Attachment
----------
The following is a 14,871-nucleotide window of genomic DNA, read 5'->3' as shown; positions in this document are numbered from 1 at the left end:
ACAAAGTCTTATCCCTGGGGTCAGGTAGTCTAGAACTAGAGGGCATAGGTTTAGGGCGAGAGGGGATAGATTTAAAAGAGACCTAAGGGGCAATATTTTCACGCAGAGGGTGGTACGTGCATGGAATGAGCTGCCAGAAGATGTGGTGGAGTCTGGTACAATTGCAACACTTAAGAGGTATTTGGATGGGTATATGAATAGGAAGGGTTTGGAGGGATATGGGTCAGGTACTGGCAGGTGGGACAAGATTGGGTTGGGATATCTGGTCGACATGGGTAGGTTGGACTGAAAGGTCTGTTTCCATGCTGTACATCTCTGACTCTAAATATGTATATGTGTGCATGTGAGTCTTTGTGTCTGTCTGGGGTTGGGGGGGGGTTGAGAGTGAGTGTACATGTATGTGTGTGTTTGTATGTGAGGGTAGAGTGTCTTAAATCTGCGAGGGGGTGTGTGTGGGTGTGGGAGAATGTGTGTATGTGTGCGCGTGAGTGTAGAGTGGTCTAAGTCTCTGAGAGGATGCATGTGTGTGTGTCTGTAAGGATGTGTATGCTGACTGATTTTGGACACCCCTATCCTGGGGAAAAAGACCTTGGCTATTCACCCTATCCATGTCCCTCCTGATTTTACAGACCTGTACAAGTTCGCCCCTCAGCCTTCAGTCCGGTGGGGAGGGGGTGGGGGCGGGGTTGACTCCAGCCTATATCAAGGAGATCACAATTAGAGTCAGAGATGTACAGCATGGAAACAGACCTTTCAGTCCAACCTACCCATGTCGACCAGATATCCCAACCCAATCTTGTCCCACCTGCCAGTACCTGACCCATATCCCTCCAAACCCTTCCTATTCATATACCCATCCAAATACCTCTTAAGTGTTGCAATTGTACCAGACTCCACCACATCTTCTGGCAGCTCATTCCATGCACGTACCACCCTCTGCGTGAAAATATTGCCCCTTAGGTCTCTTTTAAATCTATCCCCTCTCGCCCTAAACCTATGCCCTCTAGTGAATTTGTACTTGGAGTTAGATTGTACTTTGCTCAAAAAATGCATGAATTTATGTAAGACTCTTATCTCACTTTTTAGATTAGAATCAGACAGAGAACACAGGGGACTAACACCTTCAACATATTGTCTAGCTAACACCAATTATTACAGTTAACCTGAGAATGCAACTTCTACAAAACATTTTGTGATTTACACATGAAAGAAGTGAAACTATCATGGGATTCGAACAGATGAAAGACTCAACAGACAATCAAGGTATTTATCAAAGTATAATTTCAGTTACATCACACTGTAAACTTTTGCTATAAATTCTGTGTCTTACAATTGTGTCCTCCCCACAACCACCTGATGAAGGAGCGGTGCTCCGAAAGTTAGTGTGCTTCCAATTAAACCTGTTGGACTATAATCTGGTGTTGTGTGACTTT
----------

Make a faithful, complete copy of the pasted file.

The following is a 14,871-nucleotide window of genomic DNA, read 5'->3' as shown; positions in this document are numbered from 1 at the left end:
ACAAAGTCTTATCCCTGGGGTCAGGTAGTCTAGAACTAGAGGGCATAGGTTTAGGGCGAGAGGGGATAGATTTAAAAGAGACCTAAGGGGCAATATTTTCACGCAGAGGGTGGTACGTGCATGGAATGAGCTGCCAGAAGATGTGGTGGAGTCTGGTACAATTGCAACACTTAAGAGGTATTTGGATGGGTATATGAATAGGAAGGGTTTGGAGGGATATGGGTCAGGTACTGGCAGGTGGGACAAGATTGGGTTGGGATATCTGGTCGACATGGGTAGGTTGGACTGAAAGGTCTGTTTCCATGCTGTACATCTCTGACTCTAAATATGTATATGTGTGCATGTGAGTCTTTGTGTCTGTCTGGGGTTGGGGGGGGGTTGAGAGTGAGTGTACATGTATGTGTGTGTTTGTATGTGAGGGTAGAGTGTCTTAAATCTGCGAGGGGGTGTGTGTGGGTGTGGGAGAATGTGTGTATGTGTGCGCGTGAGTGTAGAGTGGTCTAAGTCTCTGAGAGGATGCATGTGTGTGTGTCTGTAAGGATGTGTATGCTGACTGATTTTGGACACCCCTATCCTGGGGAAAAAGACCTTGGCTATTCACCCTATCCATGTCCCTCCTGATTTTACAGACCTGTACAAGTTCGCCCCTCAGCCTTCAGTCCGGTGGGGAGGGGGTGGGGGCGGGGTTGACTCCAGCCTATATCAAGGAGATCACAATTAGAGTCAGAGATGTACAGCATGGAAACAGACCTTTCAGTCCAACCTACCCATGTCGACCAGATATCCCAACCCAATCTTGTCCCACCTGCCAGTACCTGACCCATATCCCTCCAAACCCTTCCTATTCATATACCCATCCAAATACCTCTTAAGTGTTGCAATTGTACCAGACTCCACCACATCTTCTGGCAGCTCATTCCATGCACGTACCACCCTCTGCGTGAAAATATTGCCCCTTAGGTCTCTTTTAAATCTATCCCCTCTCGCCCTAAACCTATGCCCTCTAGTGAATTTGTACTTGGAGTTAGATTGTACTTTGCTCAAAAAATGCATGAATTTATGTAAGACTCTTATCTCACTTTTTAGATTAGAATCAGACAGAGAACACAGGGGACTAACACCTTCAACATATTGTCTAGCTAACACCAATTATTACAGTTAACCTGAGAATGCAACTTCTACAAAACATTTTGTGATTTACACATGAAAGAAGTGAAACTATCATGGGATTCGAACAGATGAAAGACTCAACAGACAATCAAGGTATTTATCAAAGTATAATTTCAGTTACATCACACTGTAAACTTTTGCTATAAATTCTGTGTCTTACAATTGTGTCCTCCCCACAACCACCTGATGAAGGAGCGGTGCTCCGAAAGTTAGTGTGCTTCCAATTAAACCTGTTGGACTATAATCTGGTGTTGTGTGACTTT